Tuesday, April 26, 2011

What Goes into International Studies

So my university has decided to create an International Studies major to reflect the growing need for specialists who are aware of other cultures and can interact with them productively. The major offers a very wide selection of courses from all kinds of departments: Anthropology, History, Geography, British Literature (that one is really big), and even Music. Only one department is conspicuously absent from the list. Namely, the Department of Foreign Languages and Literature. Which is also the department where most of the faculty are international. Where languages such as Spanish, French, German, Italian, Chinese, Yoruba and Arabic are taught. Where a variety of courses on the literature and culture of places other than Great Britain is offered. 

I guess the general idea is that you can become a specialist in International Studies as a result of sitting in a classroom with a bunch of your fellow Americans and hearing your American professor discuss British Literature before 1789 (which is one of the courses featured prominently on the major.) Learning the languages, the literature and the culture of other countries and continents, however, does not bring you any closer to majoring in International Studies.

Somebody asked me recently on this blog what I mean when I say that the US is becoming more parochial by the second. This is the push towards parochialism in action, my friends.


Pen said...

I didn't really believe it when my friend told me he was going to major in international studies without studying any more language than he had already taken (he's a junior in high school, by the way). This confirms it, though. It's horrifying that people think they can gain a greater understanding of a culture without the use of the appropriate language. It's like studying history without any knowledge of the specific beliefs and customs of the people affected: there's always something missing that prevents total comprehension.

Clarissa said...

We are having an administrator over at our department on Friday to explain their thinking on this subject. We'll see how that goes.

Leah Jane said...

This is frightening to me, as someone who is going into International Law after I get my undergrad degree. How many of my compatriots in law school will be unable to speak a language other than English or French? I can speak English and Japanese, and I'm valiantly struggling to obtain fluency in Hebrew, French, Norwegian, and Russian.
When I learn these languages, I not only learn things like grammar and vocabulary, but I also get an insight into the culture that English can't convey. How big will the bridge between so-called international relations experts and the citizens of the countries they serve grow if they can't tap into that?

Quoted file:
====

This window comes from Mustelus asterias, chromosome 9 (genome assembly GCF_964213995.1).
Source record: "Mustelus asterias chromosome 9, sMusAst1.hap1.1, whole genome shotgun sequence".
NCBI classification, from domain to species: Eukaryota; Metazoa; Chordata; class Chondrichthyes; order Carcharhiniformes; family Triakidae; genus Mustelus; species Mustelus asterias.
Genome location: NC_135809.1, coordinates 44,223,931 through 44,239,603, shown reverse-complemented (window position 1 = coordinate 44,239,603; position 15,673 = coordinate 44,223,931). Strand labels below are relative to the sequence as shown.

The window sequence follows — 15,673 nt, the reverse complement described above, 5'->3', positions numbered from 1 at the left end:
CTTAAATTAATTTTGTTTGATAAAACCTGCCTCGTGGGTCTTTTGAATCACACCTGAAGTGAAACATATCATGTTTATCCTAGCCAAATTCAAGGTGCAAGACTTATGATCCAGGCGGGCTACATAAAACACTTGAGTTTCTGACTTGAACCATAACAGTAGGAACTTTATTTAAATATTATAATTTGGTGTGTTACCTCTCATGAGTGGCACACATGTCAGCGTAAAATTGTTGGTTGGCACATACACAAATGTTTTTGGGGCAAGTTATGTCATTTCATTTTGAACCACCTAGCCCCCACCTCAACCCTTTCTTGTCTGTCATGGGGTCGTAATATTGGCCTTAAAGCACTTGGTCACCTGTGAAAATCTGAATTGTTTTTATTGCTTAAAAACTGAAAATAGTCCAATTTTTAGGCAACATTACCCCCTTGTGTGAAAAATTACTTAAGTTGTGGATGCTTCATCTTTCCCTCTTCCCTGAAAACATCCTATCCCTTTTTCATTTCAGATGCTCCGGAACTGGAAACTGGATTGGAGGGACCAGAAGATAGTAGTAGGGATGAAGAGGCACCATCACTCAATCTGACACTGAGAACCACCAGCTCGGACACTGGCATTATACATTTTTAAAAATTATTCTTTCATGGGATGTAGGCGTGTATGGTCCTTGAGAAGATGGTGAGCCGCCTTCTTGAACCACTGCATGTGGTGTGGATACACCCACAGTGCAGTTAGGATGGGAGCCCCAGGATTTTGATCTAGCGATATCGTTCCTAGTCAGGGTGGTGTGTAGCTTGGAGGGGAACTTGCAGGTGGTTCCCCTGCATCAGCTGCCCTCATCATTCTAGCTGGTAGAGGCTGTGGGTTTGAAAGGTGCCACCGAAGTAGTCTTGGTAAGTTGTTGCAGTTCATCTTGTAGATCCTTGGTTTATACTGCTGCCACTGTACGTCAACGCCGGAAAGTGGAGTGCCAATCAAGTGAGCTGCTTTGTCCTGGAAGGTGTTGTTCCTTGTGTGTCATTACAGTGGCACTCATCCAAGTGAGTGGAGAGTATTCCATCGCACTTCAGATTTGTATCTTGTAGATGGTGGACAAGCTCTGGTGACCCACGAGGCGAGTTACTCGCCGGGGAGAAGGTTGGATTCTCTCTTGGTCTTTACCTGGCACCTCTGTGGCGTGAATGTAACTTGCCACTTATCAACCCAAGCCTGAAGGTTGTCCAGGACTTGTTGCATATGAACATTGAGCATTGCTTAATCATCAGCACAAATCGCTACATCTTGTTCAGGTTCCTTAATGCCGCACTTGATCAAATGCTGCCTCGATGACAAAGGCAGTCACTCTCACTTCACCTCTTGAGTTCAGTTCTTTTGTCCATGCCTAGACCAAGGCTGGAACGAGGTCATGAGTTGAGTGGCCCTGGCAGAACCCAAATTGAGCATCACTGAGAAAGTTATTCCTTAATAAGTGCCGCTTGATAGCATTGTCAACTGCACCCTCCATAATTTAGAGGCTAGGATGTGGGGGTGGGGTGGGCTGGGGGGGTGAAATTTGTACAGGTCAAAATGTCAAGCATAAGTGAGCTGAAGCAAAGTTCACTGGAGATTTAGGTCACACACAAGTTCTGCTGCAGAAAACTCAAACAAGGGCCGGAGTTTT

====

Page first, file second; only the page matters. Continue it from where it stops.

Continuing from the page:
Spanish prof said...

And then you have the opposite: Spanish majors that complain they have to take too many "content" courses in Spanish, when they just want to be able to speak it.
Both trends are horrifying.

Anonymous said...

Is your university serious?!

When I had an international studies major a long time ago, I had to have at least TWO years worth of a language, in addition to taking international history courses, economics, and politics courses (I tested out of one year, so I took two semesters worth of French-- which focused on literature as well. Probably should have taken another language in addition. Oh hindsight.) I read several hundred pages of dense jargony text a week for one class (in English) and novels (in French) by the time I graduated. I was a thoroughly average student at best.

They cannot omit languages. Their graduates will be laughed at in graduate programs across the nation if they don't have at least one language.

Anonymous said...

Same anonymous...
To give you some context, my alma mater's international studies major at the time was incredibly Eurocentric and great power oriented at the time (little in the way of international history, like one prof each for Latin American history, Asian history, and no languages beyond French, German and Spanish-- it was a small university). But honestly, no language requirement?! We needed at least a year to even graduate with any degree in any field at all.

And Spanish Prof-- what fool decides to major in a language and then complain they have to read or understand the context of language or people who speak it or read literature? It's not all declensions and phrases.

I'll be in the corner, boggling.

Clarissa said...

I have a feeling from what I see in several threads that a group of very intelligent new readers has joined the blog while I slept. I wonder where they come from.